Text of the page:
Women in the science profession are banding together, searching for ways provide inspiration to a younger generation, and end what they say is clear gender inequity in their community. The group calls themselves 500 Women Scientists.
Their recent event, “Have a Beer With A Woman Scientist,” was one part happy hour, one part science fair. The latter was on display with tables occupied by female scientists conducting experiments for wide-eyed kids, many of them little girls.
Those young girls are both a target demographic and a point of passion for women like Kristen Oncken. She’s one of the early members of the St. Louis group, and wants to provide the inspiration for the sort of work she did not receive as a child.
“It’s really exciting to me because as a kid, my mom was in design,” Oncken said. “So me wanting to be a scientist, I didn’t have a female in my life that could be like, yes, women can be scientists. We can be good scientists. We can be in charge of things. I didn’t have that support and there weren’t organizations like this when I was a kid.”
Earlier in the day, in a biology lab on the campus of the University of Missouri at St. Louis, Emma Young said her route to a career in science was a little easier than many of her counterparts. She’s currently working on her PhD, studying the way malaria is transmitted between birds. She says she did have support for scientific exploits at home, but slowly began to see that being a woman in this predominantly male field has more challenges than it should.
“I’ve talked to folks before and said something offhanded about DNA and had someone try to explain that to me,” she said about interactions with some men in the field, “and [I am] like, well actually I work with it a lot. I really do know what I’m talking about.”
She says she joined 500 Women Scientists because she wants to help change the current culture. She believes there is a necessary change, aimed at including everyone when teaching the sciences.
One example Young pointed out was the role of a particular woman discovering DNA, a discovery usually only attributed to James Watson and Franics Crick – two men.
“Roselyn Franklin played this key role in the discovery of DNA. She actually photographed the structure of DNA for the first time. And when you hear about DNA discovery it’s Watson! Crick!” Then she mumbles, “Roselyn Franklin was there. She helped.”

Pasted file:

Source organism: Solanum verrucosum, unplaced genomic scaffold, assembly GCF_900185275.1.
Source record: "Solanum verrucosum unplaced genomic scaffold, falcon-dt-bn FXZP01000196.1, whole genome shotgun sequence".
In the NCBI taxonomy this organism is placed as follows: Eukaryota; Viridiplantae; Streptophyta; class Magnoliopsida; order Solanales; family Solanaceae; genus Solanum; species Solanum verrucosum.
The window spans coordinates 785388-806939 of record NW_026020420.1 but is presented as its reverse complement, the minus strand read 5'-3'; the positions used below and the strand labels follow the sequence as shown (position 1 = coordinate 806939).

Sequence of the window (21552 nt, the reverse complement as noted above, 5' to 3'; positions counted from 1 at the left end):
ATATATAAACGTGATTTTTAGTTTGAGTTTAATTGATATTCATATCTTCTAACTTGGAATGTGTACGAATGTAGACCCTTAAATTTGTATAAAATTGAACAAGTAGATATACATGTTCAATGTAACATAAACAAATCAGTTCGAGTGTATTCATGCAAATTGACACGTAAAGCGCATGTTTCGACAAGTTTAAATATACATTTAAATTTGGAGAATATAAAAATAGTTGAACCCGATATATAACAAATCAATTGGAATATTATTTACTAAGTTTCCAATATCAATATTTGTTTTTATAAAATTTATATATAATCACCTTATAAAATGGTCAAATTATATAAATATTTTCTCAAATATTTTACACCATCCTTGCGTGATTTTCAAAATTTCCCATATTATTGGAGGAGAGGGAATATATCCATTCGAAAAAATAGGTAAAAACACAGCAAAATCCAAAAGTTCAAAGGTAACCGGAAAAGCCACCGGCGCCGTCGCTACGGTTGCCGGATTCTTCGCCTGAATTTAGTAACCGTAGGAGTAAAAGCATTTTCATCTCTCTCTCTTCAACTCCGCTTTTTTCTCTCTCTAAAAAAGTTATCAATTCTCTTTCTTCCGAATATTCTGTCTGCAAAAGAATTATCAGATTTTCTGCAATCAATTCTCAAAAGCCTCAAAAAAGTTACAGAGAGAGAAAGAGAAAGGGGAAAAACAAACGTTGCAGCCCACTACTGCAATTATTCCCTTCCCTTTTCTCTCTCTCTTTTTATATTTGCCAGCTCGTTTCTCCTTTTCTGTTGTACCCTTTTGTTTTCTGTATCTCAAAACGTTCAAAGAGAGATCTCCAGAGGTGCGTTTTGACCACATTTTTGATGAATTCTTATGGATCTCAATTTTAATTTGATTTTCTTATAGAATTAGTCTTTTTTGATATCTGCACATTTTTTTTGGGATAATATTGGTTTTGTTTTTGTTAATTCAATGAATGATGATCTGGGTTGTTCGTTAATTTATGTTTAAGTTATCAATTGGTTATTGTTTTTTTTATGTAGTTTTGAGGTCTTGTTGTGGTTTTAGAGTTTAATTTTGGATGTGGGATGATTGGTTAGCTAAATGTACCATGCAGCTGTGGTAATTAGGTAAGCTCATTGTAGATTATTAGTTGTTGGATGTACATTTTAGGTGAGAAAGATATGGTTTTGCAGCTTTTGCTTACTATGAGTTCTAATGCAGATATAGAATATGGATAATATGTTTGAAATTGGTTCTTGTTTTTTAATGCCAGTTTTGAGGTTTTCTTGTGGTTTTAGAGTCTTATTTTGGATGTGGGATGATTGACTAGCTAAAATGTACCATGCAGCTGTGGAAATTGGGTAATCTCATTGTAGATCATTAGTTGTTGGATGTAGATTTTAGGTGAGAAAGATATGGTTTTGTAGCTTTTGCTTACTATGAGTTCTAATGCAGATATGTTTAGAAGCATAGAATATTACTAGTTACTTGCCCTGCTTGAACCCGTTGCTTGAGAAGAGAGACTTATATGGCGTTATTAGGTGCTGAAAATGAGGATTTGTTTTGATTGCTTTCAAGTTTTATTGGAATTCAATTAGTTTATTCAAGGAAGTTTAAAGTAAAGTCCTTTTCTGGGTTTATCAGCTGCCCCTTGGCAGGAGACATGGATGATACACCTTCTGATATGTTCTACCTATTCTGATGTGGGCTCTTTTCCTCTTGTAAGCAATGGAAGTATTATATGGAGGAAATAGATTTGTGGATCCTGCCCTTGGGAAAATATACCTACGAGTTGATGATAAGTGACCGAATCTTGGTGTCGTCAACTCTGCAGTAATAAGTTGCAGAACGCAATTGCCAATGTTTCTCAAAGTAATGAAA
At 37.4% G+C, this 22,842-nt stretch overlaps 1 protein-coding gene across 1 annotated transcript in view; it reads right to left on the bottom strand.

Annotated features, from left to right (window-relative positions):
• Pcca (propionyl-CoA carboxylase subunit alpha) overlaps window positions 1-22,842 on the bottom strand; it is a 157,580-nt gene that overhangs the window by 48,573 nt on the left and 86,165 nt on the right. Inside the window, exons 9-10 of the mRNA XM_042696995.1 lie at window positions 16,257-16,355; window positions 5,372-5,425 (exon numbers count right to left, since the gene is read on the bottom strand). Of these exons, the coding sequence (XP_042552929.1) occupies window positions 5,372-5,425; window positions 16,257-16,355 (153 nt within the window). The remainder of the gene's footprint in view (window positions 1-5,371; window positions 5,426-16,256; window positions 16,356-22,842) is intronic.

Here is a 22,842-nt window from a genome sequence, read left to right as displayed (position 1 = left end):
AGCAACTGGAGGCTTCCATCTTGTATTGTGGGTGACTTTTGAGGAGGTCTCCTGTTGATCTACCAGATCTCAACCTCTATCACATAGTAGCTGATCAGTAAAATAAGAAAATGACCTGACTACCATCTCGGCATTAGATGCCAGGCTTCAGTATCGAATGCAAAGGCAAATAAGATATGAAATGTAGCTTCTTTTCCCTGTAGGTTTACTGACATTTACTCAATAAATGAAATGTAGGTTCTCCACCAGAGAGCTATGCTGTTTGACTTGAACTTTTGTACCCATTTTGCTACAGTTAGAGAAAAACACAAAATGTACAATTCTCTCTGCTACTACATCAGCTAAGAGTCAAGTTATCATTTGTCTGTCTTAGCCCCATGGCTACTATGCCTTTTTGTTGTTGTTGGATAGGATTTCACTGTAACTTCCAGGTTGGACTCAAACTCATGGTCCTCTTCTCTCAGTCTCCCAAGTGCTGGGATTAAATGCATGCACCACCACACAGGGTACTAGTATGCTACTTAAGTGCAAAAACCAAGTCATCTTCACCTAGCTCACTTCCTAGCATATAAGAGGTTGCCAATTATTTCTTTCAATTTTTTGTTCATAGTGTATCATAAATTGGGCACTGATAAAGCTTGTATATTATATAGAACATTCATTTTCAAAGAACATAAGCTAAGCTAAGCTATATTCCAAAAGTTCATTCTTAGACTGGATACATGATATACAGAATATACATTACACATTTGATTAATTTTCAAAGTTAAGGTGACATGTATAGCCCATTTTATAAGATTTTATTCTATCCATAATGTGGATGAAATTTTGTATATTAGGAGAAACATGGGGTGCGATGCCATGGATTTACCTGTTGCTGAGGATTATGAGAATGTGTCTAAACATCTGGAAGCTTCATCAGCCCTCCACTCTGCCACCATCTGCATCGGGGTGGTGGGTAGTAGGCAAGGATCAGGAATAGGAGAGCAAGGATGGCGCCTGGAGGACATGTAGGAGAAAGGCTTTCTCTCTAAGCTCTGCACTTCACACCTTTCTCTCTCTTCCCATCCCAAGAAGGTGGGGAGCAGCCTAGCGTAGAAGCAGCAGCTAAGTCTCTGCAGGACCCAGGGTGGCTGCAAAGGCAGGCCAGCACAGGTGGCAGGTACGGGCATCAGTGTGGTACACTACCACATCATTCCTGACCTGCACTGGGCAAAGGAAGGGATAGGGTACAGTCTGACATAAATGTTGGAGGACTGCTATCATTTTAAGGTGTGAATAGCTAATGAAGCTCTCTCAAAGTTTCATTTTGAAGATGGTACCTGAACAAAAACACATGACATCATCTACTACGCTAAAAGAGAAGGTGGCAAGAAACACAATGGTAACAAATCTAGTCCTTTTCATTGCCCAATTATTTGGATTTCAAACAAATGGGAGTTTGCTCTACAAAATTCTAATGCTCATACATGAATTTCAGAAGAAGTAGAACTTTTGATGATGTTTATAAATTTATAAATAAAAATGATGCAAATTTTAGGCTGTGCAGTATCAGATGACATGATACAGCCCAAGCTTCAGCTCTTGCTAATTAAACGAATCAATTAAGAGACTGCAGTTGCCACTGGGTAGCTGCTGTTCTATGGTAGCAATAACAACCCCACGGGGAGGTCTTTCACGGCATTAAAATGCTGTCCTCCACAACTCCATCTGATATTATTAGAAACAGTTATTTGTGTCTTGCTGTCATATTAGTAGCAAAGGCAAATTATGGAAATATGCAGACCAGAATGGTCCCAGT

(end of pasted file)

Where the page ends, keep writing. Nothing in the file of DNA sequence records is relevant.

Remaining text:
And from there comes the seemingly simple but clearly vital task of producing numerous and visible role models young women in the science and technology fields.
“I think a lot of us who grew up studying science felt a lot of times they didn’t see people who looked like them, representing them in science,” Young said. “It’s sort of intimidating trying to pursue a career where you’re not seeing a lot of women.”
Oncken and Young agree lifting up girls is just the start.
The business world is the next step. As an analytical chemist for a pharmaceutical company, being in the minority stood out to Oncken the day she walked in the door. She was one of just four women out of fifteen new hires. It became more pronounced as she moved up the corporate ladder.
“I never really thought it was a concern until later in my career when I started being put in leadership positions and saw that people reacted differently to me in meetings than they did a man who said the same thing that I just said,” she recalled. “You say something, and then a man says it and everybody is, ‘Yes! That’s brilliant!’ And I’m like, ‘I just said that!’”
The 500 Women Scientists group was formed in 2016 and came to St. Louis in 2017. They hope to balance out gender inequity with education, followed by numbers. If the girls they reach at eight become science majors at eighteen, they believe they will change this field with sheer numbers.
As for the workplace culture issues they point out: it depends on who you ask, but many fear they will take longer.
“I think we’ll see a shift first in there being more women. But the kind of cultural problems that exist in the sciences I think will lag a little bit behind unfortunately,” Oncken said. “So it will take all those women getting there before those changes start happening.”